Honolulu Community College students are getting a rare opportunity to participate in a research project that takes them to the highest, wettest point on O‛ahu as their outdoor classroom.  The Ke Ana Waiʻōpua project, led by Honolulu CC geography instructor John DeLay, allows students to participate in research and conservation work atop Mount Ka‛ala.

John_DeLay_Kaala_TrailIn September 2014, students Angelene King, Kevin Lamb, and John Allen Kahiau Miranda helped get meteorological equipment deployed and running on top of the mountain that will measure variables necessary to estimate forest canopy water balance.  Duane Sula also helped prepare the station to weather Hurricane Ana and download the first data recorded from that system.

“Students have the opportunity to use their experiences on the mountain and the gather data for their semester term projects. As the project develops there will be increasing opportunities for interested students to participate and visit the site for volunteer projects,” explains DeLay.

“The tropical mountain cloud forest at the summit of Mt. Ka‛ala represents a unique and sensitive haven for Hawaiian plants and animals, and provides important ecosystem services as a watershed,” DeLay continues. “Canopy trees intercept water from passing clouds (fog), providing additional moisture available for groundwater recharge.”

Cloud forest ecosystems are threatened by numerous global change factors, including shifts in the height of cloud formation, and temperature changes which may lend competitive advantages to invasive species. But the current canopy water balance conditions of Mt. Ka‘ala are poorly understood, in part because it is so remote.  That is why the research being led by DeLay and aided by his students is so important.

“When I first volunteered I had very little idea on what we were going to do. I just thought we would go up Mt. Ka‘ala and set up some instruments,” said student Kevin Lamb. “Spending the day assisting them was a wonderful experience, and it gave a whole new insight to climatology. This was a real treat as a student, and also as a concerned human being that I can truly appreciate. It has had a profound and positive impact on me here at Honolulu Community College.”  Angelene_Kahiau_Kevin_Build_Met_Station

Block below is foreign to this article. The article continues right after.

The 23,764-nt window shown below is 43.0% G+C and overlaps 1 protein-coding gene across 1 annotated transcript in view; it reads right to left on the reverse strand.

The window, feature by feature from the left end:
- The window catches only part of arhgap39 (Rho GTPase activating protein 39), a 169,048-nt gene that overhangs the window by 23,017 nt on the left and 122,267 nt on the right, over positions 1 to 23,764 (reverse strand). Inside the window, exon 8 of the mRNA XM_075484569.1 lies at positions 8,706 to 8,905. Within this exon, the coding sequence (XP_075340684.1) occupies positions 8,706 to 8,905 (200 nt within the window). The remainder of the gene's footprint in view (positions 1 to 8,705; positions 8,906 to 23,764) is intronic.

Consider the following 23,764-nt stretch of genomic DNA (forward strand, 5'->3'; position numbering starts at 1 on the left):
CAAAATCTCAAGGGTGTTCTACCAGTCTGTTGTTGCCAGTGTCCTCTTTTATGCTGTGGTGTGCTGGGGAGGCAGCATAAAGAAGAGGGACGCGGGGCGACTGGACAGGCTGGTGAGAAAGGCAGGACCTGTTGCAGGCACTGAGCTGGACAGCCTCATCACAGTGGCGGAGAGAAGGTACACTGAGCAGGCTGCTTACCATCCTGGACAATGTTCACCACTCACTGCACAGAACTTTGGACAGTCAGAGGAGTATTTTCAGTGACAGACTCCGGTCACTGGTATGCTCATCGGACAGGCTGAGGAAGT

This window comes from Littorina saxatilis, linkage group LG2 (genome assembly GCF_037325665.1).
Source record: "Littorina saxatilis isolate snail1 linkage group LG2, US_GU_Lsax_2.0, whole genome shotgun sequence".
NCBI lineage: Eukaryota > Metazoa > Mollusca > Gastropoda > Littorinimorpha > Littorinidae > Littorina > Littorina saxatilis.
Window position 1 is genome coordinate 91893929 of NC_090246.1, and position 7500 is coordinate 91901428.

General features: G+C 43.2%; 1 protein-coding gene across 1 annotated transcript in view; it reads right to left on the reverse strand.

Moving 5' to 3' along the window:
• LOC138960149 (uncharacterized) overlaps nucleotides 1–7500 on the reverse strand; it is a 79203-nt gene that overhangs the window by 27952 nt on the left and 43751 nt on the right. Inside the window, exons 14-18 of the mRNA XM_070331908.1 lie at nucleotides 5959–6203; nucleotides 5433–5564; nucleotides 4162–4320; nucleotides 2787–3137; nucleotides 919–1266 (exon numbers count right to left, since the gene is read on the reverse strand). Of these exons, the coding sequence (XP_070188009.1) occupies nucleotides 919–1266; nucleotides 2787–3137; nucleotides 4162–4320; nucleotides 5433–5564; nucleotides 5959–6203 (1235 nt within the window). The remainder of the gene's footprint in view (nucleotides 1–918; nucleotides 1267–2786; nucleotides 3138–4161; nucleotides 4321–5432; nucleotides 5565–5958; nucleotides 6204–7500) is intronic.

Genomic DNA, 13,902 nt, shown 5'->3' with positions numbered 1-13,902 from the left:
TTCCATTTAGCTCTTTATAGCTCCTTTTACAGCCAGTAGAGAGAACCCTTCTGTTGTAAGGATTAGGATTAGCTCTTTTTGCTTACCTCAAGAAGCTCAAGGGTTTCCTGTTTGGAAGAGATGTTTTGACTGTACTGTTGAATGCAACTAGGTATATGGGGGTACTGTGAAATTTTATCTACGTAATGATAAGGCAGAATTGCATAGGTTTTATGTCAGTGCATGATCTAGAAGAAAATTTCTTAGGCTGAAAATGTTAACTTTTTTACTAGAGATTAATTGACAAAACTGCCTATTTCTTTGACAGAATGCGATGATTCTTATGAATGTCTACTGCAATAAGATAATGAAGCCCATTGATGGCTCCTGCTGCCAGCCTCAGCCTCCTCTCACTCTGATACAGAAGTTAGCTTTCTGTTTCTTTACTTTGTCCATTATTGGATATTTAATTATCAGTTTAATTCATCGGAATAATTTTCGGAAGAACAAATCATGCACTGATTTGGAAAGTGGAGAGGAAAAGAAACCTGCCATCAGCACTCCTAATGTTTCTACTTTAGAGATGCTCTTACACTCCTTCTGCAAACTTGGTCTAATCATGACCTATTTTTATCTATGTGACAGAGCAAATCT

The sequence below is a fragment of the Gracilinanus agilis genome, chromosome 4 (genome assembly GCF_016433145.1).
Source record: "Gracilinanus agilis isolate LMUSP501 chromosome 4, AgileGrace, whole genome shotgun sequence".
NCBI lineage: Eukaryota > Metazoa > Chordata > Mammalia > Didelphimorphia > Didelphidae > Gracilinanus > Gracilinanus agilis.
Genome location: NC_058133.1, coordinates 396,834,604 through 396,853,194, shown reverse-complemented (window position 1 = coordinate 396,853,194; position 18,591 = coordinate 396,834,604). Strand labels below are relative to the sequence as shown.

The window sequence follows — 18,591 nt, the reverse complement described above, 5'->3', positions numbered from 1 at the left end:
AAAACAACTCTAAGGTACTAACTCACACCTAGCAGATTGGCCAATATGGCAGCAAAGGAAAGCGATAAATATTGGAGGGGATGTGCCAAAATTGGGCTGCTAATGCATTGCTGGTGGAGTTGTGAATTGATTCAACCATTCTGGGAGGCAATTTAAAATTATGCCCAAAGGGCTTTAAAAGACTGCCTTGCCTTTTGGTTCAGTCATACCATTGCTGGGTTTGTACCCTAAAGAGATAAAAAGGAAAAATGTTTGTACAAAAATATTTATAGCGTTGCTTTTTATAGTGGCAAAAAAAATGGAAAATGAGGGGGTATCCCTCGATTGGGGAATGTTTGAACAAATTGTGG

Student James Ku Palaualelo, majoring in welding technology also found the experience transforming.  “Mt. Ka‘ala was an experience like no other,” he said. “I had fun hiking and getting dirty. I saw things here I wouldn’t be able to see otherwise, as far as the scenery. I recommend that others volunteer as well. They won’t regret it.”

The Ke Ana Waiʻōpua Project will provide baseline conditions related to cloud frequency and forest water balance in the summit biological community and will measure the variables necessary to estimate forest canopy water balance atop Mt. Ka‘ala.

This is a cooperative project between University of Hawaiʻi System faculty and Division of Forestry and Wildlife personnel. The investigative team is led by: John DeLay with cooperation from James Juvik, Emeritus Professor from the University of Hawaiʻi at Hilo, and Thomas Giambelluca, Professor from the University of Hawaiʻi at Mānoa, as well as Natural Area Reserves Commission Executive Secretary Betsy Gagne and Native Ecosystems and Protection and Management Oʻahu Manager Marigold Zoll.

The project name translated means one that measures moisture in the clouds, and was chosen in consultation with Honolulu CC Assistant Professor Jerald Kimo Keaulana.


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